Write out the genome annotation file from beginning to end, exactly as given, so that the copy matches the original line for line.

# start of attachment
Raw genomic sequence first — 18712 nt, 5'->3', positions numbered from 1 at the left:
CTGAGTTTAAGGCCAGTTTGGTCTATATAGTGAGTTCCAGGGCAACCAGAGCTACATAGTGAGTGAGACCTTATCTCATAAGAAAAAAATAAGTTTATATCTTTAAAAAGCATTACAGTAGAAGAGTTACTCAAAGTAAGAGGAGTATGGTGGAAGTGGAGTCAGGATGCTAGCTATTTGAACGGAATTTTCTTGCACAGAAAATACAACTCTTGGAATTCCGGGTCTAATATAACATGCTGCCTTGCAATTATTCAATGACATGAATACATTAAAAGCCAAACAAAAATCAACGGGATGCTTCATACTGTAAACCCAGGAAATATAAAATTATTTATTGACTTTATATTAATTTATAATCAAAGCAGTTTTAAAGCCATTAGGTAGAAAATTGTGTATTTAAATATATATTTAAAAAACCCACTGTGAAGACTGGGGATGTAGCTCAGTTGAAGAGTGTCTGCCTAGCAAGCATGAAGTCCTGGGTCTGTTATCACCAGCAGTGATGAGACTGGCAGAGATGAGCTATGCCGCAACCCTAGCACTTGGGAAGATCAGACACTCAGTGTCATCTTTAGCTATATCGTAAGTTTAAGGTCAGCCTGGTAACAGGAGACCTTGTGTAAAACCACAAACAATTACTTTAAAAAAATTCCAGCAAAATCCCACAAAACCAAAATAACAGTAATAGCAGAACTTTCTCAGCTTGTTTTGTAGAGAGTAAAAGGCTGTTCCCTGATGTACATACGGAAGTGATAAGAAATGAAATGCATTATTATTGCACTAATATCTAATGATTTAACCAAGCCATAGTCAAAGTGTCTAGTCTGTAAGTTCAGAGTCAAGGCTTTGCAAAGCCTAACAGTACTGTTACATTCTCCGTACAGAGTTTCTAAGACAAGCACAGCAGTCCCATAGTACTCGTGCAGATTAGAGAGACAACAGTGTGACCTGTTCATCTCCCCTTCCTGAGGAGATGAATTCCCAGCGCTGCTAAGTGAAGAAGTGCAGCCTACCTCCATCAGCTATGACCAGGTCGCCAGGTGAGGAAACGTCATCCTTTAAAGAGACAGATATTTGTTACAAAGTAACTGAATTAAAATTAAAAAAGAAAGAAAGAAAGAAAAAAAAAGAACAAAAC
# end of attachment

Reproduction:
Raw genomic sequence first — 18712 nt, 5'->3', positions numbered from 1 at the left:
CTGAGTTTAAGGCCAGTTTGGTCTATATAGTGAGTTCCAGGGCAACCAGAGCTACATAGTGAGTGAGACCTTATCTCATAAGAAAAAAATAAGTTTATATCTTTAAAAAGCATTACAGTAGAAGAGTTACTCAAAGTAAGAGGAGTATGGTGGAAGTGGAGTCAGGATGCTAGCTATTTGAACGGAATTTTCTTGCACAGAAAATACAACTCTTGGAATTCCGGGTCTAATATAACATGCTGCCTTGCAATTATTCAATGACATGAATACATTAAAAGCCAAACAAAAATCAACGGGATGCTTCATACTGTAAACCCAGGAAATATAAAATTATTTATTGACTTTATATTAATTTATAATCAAAGCAGTTTTAAAGCCATTAGGTAGAAAATTGTGTATTTAAATATATATTTAAAAAACCCACTGTGAAGACTGGGGATGTAGCTCAGTTGAAGAGTGTCTGCCTAGCAAGCATGAAGTCCTGGGTCTGTTATCACCAGCAGTGATGAGACTGGCAGAGATGAGCTATGCCGCAACCCTAGCACTTGGGAAGATCAGACACTCAGTGTCATCTTTAGCTATATCGTAAGTTTAAGGTCAGCCTGGTAACAGGAGACCTTGTGTAAAACCACAAACAATTACTTTAAAAAAATTCCAGCAAAATCCCACAAAACCAAAATAACAGTAATAGCAGAACTTTCTCAGCTTGTTTTGTAGAGAGTAAAAGGCTGTTCCCTGATGTACATACGGAAGTGATAAGAAATGAAATGCATTATTATTGCACTAATATCTAATGATTTAACCAAGCCATAGTCAAAGTGTCTAGTCTGTAAGTTCAGAGTCAAGGCTTTGCAAAGCCTAACAGTACTGTTACATTCTCCGTACAGAGTTTCTAAGACAAGCACAGCAGTCCCATAGTACTCGTGCAGATTAGAGAGACAACAGTGTGACCTGTTCATCTCCCCTTCCTGAGGAGATGAATTCCCAGCGCTGCTAAGTGAAGAAGTGCAGCCTACCTCCATCAGCTATGACCAGGTCGCCAGGTGAGGAAACGTCATCCTTTAAAGAGACAGATATTTGTTACAAAGTAACTGAATTAAAATTAAAAAAGAAAGAAAGAAAGAAAAAAAAAGAACAAAAC